The Center of Disease Control and Prevention (CDC) on Wednesday said that a staggering eight million American women have not undergone screening for the deadly cervical cancer in the past five years.
In a report released on Wednesday, the federal health officials said that in the year 2012 alone more than 11 percent women living in the United States were not been screened for cervical cancer.
With 23 percent, the number for unscreened women was much higher among those women who didn’t have health insurance. It was even higher– nearly 26 percent– for those who did not have any regular health care provider.
“Every visit to a provider can be an opportunity to prevent cervical cancer by making sure women are referred for screening appropriately. We must boost our efforts to make sure that all women understand the importance of getting screened for cervical cancer. No woman should die from cervical cancer,” Ileana Arias, a CDC director, said in a statement.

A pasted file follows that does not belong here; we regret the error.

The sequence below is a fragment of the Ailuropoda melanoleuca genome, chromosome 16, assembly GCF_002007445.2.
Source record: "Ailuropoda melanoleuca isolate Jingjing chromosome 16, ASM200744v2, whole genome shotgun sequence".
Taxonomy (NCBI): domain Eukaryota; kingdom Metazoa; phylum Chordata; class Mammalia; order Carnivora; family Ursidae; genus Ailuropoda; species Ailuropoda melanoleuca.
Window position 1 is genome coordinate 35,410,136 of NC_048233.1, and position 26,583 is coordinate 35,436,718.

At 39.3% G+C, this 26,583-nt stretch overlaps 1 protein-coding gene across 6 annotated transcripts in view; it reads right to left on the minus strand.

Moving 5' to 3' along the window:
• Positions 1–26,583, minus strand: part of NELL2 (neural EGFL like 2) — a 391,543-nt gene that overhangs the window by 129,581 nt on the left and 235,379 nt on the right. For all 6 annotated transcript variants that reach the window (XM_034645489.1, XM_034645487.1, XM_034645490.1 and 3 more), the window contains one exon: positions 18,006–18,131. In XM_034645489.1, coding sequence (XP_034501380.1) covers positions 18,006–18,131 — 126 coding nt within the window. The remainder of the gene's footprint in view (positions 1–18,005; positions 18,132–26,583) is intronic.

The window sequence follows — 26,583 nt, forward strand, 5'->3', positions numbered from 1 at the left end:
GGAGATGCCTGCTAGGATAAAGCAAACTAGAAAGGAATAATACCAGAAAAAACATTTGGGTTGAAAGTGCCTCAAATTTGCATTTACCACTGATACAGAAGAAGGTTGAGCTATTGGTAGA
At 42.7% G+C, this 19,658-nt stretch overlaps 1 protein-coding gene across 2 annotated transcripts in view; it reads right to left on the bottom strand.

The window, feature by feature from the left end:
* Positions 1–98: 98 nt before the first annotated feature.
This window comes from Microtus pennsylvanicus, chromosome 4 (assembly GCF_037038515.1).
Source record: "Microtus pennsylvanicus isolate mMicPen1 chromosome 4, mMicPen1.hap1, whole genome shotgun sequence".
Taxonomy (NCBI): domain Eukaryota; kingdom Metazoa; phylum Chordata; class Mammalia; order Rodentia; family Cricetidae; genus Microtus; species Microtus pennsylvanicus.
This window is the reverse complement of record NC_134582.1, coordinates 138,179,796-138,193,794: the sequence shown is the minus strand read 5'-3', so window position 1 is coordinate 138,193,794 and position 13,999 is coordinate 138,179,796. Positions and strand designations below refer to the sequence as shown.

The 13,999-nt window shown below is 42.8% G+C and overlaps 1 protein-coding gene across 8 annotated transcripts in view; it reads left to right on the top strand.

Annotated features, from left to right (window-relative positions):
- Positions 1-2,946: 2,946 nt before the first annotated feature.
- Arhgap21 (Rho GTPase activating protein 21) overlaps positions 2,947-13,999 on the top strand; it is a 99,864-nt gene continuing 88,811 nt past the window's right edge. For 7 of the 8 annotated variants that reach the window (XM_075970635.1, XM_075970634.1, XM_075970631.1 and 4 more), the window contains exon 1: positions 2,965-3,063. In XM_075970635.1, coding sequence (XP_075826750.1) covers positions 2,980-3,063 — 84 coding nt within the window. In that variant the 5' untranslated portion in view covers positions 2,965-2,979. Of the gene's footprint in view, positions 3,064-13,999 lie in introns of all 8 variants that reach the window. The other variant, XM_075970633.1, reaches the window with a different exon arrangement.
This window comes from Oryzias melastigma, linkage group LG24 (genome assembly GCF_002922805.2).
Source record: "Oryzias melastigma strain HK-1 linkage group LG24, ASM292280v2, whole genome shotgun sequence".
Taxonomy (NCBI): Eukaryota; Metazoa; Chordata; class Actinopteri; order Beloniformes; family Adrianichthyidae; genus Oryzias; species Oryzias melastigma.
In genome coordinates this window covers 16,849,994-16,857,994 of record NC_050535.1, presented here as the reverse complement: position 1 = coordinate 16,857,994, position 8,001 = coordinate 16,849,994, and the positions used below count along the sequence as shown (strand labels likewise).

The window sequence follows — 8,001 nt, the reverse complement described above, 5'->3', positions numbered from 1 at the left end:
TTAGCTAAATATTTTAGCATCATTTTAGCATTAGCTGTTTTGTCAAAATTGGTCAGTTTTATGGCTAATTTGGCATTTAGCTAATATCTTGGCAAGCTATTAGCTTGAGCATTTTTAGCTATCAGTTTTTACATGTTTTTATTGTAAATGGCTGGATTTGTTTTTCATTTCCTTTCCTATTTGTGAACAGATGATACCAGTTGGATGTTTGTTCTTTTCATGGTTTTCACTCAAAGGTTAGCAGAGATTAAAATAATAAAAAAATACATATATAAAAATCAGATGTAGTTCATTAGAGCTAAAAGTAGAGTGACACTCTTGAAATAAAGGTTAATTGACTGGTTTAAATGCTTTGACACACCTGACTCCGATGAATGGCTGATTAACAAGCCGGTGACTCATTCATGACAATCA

Some of the key findings of the CDC study include:
- The percentage of women aged 21 to 65 years who received CDC-recommended pap tests was greater among Asians/Pacific Islanders i.e. nearly 20 percent, Native Americans i.e. 16.5 percent and elderly women i.e. nearly 13 percent.
- The rate of cervical cancer incidence declined between 2007 and 2011 by nearly 2 percent a year, but the death rate remained stable.
- South reported the highest cervical cancer rate (8.5 cases per 100,000), the highest death rate (2.7 cases per 100,000) and the largest percentage of unscreened women in the past five years (about 12 percent).
According to the health experts, a timely and proper screening can restrict illnesses from further growth and save lives of millions. More than half of new cases of cervical cancer occur among those women who have rarely or never undergone screening for their symptoms.